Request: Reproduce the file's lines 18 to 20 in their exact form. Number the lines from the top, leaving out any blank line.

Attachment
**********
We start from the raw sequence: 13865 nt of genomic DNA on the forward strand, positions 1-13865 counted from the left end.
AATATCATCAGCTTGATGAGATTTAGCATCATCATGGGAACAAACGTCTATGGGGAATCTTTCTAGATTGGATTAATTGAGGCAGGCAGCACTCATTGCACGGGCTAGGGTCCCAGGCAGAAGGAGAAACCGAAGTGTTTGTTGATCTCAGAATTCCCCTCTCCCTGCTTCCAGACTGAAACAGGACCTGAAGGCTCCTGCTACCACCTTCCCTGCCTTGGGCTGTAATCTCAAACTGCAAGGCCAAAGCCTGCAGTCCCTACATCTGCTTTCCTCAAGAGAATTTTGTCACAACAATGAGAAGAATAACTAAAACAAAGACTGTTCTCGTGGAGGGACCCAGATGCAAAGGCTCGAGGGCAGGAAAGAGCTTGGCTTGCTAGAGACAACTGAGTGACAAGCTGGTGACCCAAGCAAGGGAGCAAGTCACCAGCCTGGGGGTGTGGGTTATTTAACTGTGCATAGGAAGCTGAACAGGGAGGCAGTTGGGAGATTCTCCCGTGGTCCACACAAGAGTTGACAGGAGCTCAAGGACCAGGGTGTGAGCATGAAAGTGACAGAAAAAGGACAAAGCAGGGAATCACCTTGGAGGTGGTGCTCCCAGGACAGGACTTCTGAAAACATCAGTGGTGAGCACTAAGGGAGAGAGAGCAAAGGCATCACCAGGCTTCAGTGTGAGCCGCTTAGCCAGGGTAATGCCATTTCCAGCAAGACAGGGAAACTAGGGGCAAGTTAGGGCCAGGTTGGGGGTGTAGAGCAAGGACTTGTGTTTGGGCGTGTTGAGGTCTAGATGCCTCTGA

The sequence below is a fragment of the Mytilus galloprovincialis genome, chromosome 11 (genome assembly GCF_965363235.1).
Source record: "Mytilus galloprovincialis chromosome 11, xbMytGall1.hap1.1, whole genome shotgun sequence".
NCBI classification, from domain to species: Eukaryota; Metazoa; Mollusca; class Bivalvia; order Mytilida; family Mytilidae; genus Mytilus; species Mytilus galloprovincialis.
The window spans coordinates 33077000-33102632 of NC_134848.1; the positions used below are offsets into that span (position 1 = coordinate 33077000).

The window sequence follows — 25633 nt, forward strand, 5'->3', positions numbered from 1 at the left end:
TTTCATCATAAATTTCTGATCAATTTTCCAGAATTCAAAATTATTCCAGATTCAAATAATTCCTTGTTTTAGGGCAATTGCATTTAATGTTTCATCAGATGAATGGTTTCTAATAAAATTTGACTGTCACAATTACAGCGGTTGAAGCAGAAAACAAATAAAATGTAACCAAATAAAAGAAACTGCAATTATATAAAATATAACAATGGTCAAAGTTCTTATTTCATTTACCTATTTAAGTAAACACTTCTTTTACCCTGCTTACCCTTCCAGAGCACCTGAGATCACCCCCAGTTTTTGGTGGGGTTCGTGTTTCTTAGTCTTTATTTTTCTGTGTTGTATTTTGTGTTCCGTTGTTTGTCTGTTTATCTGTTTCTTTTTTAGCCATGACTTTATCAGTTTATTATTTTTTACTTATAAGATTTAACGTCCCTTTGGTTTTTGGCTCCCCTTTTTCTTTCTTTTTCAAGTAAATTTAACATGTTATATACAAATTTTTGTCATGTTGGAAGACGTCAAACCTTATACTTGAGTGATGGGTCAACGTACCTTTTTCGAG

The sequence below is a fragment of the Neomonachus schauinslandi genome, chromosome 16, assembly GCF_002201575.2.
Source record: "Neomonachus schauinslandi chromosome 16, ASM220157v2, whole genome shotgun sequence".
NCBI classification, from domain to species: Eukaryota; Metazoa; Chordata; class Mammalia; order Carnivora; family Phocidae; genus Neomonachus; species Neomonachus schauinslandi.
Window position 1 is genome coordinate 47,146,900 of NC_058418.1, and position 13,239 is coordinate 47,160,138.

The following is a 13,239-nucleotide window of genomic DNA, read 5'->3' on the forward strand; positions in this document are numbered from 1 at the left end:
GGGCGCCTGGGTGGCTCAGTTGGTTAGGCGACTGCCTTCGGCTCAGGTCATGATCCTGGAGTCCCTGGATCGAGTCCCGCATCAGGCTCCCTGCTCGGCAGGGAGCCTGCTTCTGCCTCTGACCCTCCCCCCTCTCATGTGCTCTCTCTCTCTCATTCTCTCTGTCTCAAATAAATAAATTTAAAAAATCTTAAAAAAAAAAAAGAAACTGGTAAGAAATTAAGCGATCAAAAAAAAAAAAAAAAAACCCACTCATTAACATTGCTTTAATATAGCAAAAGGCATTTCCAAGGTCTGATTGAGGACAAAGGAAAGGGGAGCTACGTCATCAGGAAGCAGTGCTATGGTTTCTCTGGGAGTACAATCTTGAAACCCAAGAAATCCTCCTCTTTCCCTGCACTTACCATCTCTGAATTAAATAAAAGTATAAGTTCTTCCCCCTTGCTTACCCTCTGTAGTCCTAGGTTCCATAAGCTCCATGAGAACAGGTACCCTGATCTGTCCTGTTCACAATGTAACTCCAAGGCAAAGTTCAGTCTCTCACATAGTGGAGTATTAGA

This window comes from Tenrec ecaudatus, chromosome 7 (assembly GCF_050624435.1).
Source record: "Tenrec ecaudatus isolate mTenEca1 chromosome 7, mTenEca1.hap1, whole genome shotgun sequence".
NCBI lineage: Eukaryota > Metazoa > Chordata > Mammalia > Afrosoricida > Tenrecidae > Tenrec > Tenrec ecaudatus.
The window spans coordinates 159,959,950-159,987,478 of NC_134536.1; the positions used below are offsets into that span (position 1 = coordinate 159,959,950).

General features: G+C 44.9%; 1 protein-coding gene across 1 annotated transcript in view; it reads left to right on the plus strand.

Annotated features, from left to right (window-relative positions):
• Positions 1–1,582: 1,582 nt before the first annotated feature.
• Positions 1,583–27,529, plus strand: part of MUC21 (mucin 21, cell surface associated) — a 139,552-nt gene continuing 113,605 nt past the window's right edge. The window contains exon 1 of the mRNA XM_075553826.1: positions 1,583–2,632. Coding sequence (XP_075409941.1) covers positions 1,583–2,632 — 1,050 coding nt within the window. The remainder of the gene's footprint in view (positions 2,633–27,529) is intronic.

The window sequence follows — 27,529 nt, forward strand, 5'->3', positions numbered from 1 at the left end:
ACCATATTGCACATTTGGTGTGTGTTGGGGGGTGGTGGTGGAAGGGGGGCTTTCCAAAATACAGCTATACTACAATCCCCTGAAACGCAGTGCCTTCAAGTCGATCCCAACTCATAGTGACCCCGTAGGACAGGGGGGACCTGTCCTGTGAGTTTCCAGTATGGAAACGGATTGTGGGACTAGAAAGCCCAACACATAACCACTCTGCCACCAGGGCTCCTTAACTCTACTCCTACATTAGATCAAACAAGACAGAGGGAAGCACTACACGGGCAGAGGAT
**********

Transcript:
The window spans coordinates 159,959,950-159,987,478 of NC_134536.1; the positions used below are offsets into that span (position 1 = coordinate 159,959,950).

General features: G+C 44.9%; 1 protein-coding gene across 1 annotated transcript in view; it reads left to right on the plus strand.

Annotated features, from left to right (window-relative positions):